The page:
Was Justin Schultz Leaving the Anaheim Ducks Unfair?

Jonathan Willis
July 02 2012 08:35AM

It’s a scene that fans of the Edmonton Oilers know all too well: a general manager shaking his head at the steadfast refusal of a player to either join or stay with his team. This time, however, instead of Kevin Lowe or Steve Tambellini flabbergasted by the departure of a Mike Comrie or the refusal of a Dany Heatley to accept a trade, it was Anaheim Ducks G.M. Bob Murray who was frustrated.

Talking to the media after a busy day in free agency, Murray had the following to say last night:

I’m more confused than ever. I read everything of course. I’ve moved on. I’m confused because, if he had it in his mind that he wanted to play in Canada, then OK. I get that. I’m a Canadian too. But Eric Lindros when he didn’t want to play in Quebec, he went to his team that drafted him and said ‘No, I’m not going to play there.’ He allowed that team to make a move to get something for him. He told us numerous times he wanted to play with us. He needed to just tell us the truth.”

“This is unfair, not only for the organization, but it’s unfair for the Anaheim Duck fans. It’s unfair to other fans, the Phoenix Coyotes with Blake Wheeler. We’re all aware of other players coming along that are in this situation. It’s just wrong. I sure hope the NHL realizes they dropped the ball big time.”

It’s a point of view that isn’t hard to understand. The Oilers have seen an exodus of talent over the years – Pronger and the core of the 2006 team being the biggest example – and have seen other free agents either decline to consider Edmonton or walk away after an initial dalliance with the club.

Murray’s right about the loophole. When a team drafts a player they’re investing in him, and every team expects to receive a certain return on that investment if the player pans out. Justin Schultz is on the verge of starting to pay dividends – and now the Ducks will watch as another club reaps them.

On the other hand, Schultz had every right to do what he did. The fact that the loophole existed enabled him to attain the rookie maximum – something the Ducks almost certainly would not have offered, given the player’s draft position, if he had no other options. Professional hockey players live in a world where they make extreme amounts of money in exchange for playing a game, but on the other hand they also live in a world where they’re treated like commodities and moved halfway across the continent at the drop of the hat. Older free agents can exert a measure of control by negotiating no-move and no-trade clauses, but younger players have no such rights.

In Schultz’s case, he had a rare opportunity to dictate where he would play. The fact that he chose to exercise it has been seen by some as a clear character flaw, but it’s nothing of the sort – he simply made use of the options available to him. It’s the same thing every free agent who bypasses Edmonton chooses to do.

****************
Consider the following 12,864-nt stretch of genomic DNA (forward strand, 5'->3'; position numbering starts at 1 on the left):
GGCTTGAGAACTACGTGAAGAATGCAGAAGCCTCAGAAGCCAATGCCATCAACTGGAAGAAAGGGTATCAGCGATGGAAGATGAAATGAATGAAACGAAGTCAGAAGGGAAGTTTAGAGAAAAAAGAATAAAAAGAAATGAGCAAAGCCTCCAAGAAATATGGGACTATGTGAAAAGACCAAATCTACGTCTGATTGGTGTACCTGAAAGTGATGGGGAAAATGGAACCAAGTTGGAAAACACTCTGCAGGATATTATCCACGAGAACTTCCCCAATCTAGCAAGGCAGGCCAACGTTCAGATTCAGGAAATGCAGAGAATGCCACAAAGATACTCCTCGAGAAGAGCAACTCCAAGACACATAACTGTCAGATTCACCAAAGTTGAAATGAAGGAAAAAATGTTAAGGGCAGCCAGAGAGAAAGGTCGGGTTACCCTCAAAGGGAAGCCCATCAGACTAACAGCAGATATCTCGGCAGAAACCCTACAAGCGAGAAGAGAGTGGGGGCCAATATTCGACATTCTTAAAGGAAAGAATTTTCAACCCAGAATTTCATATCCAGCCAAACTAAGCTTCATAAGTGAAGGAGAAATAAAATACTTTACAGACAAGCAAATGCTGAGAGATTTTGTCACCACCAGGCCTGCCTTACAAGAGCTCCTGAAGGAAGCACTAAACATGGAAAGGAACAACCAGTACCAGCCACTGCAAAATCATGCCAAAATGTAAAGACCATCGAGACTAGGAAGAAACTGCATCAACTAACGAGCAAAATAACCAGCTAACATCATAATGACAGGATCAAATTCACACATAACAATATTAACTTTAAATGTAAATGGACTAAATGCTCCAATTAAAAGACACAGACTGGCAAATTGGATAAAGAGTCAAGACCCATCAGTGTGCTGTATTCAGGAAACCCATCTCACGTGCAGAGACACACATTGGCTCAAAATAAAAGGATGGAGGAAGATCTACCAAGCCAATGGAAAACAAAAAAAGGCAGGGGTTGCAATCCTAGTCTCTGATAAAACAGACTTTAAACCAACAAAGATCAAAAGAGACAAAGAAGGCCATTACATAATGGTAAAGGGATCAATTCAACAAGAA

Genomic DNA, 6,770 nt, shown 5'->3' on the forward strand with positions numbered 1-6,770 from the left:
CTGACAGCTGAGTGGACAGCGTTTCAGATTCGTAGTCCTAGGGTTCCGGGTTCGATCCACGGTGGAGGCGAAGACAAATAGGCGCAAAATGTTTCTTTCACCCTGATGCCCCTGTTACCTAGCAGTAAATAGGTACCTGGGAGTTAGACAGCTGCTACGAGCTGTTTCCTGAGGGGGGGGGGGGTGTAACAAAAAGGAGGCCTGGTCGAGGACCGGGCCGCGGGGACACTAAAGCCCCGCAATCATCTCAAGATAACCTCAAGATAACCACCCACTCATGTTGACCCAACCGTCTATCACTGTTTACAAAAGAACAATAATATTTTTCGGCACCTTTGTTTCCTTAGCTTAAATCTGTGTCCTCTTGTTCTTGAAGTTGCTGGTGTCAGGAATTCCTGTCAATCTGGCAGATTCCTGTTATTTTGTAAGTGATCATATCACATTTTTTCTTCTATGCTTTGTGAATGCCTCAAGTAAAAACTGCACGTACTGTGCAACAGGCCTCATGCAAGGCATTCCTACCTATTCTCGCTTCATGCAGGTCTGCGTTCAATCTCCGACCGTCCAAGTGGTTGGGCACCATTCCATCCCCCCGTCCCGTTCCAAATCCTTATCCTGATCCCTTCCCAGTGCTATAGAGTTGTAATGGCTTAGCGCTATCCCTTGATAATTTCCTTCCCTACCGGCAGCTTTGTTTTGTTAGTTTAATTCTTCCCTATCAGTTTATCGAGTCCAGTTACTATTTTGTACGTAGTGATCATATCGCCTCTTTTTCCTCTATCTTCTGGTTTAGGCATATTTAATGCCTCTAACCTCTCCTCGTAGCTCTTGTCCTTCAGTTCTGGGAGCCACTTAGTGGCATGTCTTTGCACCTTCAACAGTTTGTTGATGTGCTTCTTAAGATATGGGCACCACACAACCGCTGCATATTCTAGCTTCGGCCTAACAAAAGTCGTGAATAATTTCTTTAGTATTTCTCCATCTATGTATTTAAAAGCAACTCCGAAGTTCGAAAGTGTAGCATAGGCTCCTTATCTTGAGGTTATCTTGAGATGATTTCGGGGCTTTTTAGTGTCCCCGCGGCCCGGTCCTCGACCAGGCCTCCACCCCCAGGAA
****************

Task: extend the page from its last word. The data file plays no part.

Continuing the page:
As for Murray, why didn’t he trade Schultz’s rights earlier in the game? When the player chose not to join the Ducks late in the 2011-12 season, it was a signal to the world that he was likely bound for free agency. That’s one of the reasons that this saga seemed to drag out so long – we’ve been fairly confident for months now that Schultz wasn’t going to join the Ducks. The Ducks had an early summer; they could have dealt Schultz’s rights to Edmonton or Ottawa or Calgary or Toronto back in May. Would anyone have blanched had Steve Tambellini swapped, say, a conditional second round pick and Brandon Davidson to Anaheim in exchange for that two-month negotiating window? That window, as we’ve seen in the past, has value to teams. Murray, though, didn’t make a deal in May. Supposedly he swung a deal with Toronto close to the draft, but the difference between a week and two months is sizeable.

The final point here is Murray’s claim that Schultz was dishonest with the club. Perhaps he was, perhaps he wasn’t; we’re really only getting one side of the story here, and it’s coming from a decidedly partial source.

I understand the frustration on Anaheim’s end of things. Any team would be bitter about what just happened. But at this point there’s simply not enough there to condemn Schultz for anything.

This week by Jonathan Willis

74b7cedc5d8bfbe88cf071309e98d2c3
Jonathan Willis is a freelance writer. He currently works for Oilers Nation, Sportsnet and Bleacher Report. He's co-written three books and worked for myriad websites, including the Edmonton Journal, Grantland, ESPN, The Score, and Hockey Prospectus. He was previously the founder and managing editor of Copper & Blue.